When the rug called Ritual and Routine got ripped from underneath my feet, I flew into the air, I fell on my rear, and when I got up, nothing looked the same. When the rug called Ritual and Routine got ripped from underneath my feet, a lamp broke, a chair fell over, and all the books flew out of the bookcase. They smelled like dust. They made me sneeze. And I can’t remember how they were ordered. When the rug called Ritual and Routine got ripped from underneath my feet, I got angry at the pandemic, at the politicians, at preachers and institutions, at the folks who say mean and ignorant things on Facebook. I got angry at myself because my own sins are just as bad as theirs are. Church was closed. I couldn’t taste the sacrament. Only salty tears. And I wondered if God had forsaken me.
When the rug called Ritual and Routine got ripped from underneath my feet, I dreamed I was sitting with my children under a table in the back corner of a school cafeteria, holding out my hand for a Communion wafer that never came.
It took weeks, but my tears of lament turned to tears of repentance. I cried them out to the Lord while taking a walk. “Have you forsaken me? Are you against me? Forgive me my trespasses. Give me grace to forgive those who have trespassed against me.” Then he reminded me that he had never forsaken me before, he was not forsaking me now, and he would not forsake me in the future. He reminded me that he loved me as much in that moment as he did the day I was born, and every moment in between. When the rug called Ritual and Routine got ripped from underneath my feet, I fell from the air, I lay in a mess. And Jesus met me right there on the floor.
I don’t dream about begging for Communion anymore. That’s one extra large piece of furniture that’s been put back up after the rug was ripped out. My church opened several weeks ago. We’re receiving the sacrament one at a time from a server wearing latex gloves. We’re skipping pews. We’re sitting six feet apart. We’re wearing masks. We pass the peace by waving at one another. It’s worship, but it’s weird. Today I was reading in Matthew’s gospel where Jesus serves the disciples their first Communion. “One of you will hand me over,” Jesus tells them. And they react in “vehement distress.” The rug called Ritual and Routine sure did get ripped out from underneath their reclining rears. And Jesus was with them on the floor, too.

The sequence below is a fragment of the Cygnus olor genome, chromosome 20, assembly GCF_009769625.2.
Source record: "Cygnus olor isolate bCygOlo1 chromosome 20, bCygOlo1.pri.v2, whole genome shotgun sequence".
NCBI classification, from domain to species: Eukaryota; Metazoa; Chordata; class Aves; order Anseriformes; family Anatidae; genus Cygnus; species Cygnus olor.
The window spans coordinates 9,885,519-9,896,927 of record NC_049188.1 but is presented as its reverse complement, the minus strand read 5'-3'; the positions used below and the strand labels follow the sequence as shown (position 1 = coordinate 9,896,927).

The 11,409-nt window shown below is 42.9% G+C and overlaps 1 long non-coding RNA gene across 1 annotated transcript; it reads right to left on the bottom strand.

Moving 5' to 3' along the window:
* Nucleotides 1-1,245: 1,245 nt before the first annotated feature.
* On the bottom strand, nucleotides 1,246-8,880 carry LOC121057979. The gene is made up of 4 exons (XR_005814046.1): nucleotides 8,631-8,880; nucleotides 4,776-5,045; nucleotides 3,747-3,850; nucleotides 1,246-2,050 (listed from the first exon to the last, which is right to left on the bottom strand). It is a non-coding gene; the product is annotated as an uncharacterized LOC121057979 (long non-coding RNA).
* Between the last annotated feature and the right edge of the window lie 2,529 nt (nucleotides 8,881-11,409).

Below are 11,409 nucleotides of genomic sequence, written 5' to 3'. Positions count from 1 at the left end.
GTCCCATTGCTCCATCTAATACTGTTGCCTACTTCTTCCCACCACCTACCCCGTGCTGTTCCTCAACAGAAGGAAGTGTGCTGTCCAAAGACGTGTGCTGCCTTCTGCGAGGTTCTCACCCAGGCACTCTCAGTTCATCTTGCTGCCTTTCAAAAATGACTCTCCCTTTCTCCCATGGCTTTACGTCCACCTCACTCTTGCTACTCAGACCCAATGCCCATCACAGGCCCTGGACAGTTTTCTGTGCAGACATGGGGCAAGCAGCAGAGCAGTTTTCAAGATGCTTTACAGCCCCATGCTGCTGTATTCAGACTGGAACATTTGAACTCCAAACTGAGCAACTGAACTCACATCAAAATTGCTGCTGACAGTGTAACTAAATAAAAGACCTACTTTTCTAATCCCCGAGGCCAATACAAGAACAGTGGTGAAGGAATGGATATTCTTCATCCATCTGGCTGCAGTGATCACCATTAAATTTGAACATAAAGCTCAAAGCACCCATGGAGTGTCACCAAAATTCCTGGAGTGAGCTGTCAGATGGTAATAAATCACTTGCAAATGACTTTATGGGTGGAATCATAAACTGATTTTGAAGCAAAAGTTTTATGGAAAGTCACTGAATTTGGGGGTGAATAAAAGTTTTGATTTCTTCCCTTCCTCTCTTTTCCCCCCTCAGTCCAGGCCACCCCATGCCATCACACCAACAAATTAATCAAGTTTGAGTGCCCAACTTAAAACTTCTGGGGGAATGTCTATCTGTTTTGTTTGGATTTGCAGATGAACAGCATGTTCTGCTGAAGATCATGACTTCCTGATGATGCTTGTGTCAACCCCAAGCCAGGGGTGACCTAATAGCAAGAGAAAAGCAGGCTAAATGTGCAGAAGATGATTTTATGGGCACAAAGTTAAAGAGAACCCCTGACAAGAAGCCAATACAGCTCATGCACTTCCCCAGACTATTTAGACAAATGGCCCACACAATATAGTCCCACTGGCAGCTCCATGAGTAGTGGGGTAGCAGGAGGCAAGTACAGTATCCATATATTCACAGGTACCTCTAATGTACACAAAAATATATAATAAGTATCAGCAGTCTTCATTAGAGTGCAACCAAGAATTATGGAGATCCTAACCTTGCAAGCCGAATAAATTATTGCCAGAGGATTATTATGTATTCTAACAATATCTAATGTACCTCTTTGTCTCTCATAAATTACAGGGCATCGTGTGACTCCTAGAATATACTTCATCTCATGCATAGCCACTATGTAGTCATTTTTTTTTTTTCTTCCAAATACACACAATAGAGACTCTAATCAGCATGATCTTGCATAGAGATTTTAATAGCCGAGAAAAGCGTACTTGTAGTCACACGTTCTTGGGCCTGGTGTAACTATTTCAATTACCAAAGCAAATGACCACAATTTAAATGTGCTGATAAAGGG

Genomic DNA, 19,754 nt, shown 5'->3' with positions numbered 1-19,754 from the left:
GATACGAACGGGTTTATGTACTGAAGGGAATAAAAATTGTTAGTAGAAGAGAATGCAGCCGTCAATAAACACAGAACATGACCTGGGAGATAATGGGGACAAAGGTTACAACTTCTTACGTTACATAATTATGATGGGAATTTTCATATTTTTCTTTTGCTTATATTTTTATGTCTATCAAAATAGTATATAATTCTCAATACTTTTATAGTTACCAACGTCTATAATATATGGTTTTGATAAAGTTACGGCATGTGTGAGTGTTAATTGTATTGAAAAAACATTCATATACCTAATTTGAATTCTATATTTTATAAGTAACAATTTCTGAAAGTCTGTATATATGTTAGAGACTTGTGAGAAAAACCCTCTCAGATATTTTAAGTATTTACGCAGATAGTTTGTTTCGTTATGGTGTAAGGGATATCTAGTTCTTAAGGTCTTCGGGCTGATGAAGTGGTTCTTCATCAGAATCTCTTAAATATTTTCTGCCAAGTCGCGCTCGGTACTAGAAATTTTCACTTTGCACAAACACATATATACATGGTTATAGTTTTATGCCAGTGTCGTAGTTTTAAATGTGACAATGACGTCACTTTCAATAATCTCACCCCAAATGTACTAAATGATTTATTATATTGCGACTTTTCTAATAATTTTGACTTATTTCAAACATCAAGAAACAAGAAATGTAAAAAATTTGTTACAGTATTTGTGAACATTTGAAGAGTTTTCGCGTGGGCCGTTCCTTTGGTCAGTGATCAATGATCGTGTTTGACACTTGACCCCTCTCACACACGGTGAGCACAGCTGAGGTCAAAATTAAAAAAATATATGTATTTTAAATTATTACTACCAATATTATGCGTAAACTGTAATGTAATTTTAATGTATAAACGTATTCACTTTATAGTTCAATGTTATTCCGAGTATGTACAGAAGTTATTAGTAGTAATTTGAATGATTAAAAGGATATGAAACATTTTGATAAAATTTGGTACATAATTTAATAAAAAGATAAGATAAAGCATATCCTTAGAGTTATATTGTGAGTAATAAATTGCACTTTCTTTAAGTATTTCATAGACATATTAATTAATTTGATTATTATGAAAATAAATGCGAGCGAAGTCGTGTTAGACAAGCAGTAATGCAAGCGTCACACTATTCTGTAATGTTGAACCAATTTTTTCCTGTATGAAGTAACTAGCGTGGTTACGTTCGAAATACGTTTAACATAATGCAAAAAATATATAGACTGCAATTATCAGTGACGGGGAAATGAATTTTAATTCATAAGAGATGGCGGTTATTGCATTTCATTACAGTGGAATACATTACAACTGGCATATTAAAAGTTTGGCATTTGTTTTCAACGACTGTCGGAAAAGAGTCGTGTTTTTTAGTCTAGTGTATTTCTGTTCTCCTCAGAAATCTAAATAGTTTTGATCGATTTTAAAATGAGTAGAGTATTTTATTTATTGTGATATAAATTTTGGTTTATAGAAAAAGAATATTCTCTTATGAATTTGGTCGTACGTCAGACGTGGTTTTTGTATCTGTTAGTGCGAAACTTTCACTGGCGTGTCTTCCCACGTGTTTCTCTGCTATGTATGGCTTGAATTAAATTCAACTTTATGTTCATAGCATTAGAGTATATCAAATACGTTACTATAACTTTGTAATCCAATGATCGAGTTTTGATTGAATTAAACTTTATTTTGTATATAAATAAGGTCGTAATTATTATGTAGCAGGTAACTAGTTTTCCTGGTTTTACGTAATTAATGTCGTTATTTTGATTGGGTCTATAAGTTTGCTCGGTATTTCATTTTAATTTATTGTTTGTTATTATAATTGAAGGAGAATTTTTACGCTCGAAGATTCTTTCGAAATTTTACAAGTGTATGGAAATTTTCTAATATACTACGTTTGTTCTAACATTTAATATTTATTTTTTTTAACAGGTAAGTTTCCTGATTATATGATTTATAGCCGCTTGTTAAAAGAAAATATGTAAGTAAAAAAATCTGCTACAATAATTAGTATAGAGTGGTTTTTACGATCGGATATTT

April Pickle lives under a green roof with her husband, four children, and two dogs. She holds a degree in journalism from the University of Texas at Austin and teaches journalism and literature at a university-model high school. One cold day, when April was in the fourth grade, she closed the car door on her winter coat and, unbeknownst to her or her father, prevented the door from latching all the way. Half a mile down the road, her daddy turned a corner, the door flew open, and she fell out. Thanks to the thickness of the coat, she was unharmed.